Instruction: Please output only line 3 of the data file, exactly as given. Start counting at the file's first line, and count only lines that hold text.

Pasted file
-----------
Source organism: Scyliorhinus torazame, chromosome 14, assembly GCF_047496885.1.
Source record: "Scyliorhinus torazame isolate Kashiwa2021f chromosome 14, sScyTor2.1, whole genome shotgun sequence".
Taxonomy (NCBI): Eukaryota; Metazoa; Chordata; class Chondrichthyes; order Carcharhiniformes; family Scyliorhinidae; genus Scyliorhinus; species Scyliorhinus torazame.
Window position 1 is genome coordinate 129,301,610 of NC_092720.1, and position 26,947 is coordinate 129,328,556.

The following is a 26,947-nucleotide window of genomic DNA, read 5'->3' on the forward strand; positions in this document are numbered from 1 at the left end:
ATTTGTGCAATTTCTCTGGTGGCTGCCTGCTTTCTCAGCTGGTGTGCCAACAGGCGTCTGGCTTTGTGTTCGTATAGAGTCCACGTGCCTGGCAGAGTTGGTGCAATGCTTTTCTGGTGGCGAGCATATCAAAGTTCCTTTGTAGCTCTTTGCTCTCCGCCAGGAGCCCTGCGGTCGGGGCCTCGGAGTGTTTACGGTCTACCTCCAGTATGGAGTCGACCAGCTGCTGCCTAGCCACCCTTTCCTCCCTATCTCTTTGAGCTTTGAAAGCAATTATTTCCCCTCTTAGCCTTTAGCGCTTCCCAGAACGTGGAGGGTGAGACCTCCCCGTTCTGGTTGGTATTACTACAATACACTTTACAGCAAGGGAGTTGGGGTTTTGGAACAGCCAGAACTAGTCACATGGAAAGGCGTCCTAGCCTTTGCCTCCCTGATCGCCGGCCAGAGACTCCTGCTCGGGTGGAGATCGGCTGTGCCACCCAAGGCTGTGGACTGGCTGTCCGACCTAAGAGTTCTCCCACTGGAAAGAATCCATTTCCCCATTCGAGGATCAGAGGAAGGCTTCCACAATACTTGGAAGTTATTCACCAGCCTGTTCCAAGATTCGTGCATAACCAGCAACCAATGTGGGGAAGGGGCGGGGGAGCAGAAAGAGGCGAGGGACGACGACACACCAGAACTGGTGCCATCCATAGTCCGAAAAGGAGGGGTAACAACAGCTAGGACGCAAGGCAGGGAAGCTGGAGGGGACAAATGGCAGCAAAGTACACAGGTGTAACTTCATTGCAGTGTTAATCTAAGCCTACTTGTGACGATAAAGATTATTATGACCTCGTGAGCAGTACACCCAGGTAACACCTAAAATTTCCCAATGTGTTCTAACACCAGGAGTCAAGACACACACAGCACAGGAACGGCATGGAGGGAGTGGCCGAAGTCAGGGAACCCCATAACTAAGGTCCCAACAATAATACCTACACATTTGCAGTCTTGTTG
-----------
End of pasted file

Taxonomy (NCBI): Eukaryota; Metazoa; Chordata; class Chondrichthyes; order Carcharhiniformes; family Scyliorhinidae; genus Scyliorhinus; species Scyliorhinus torazame.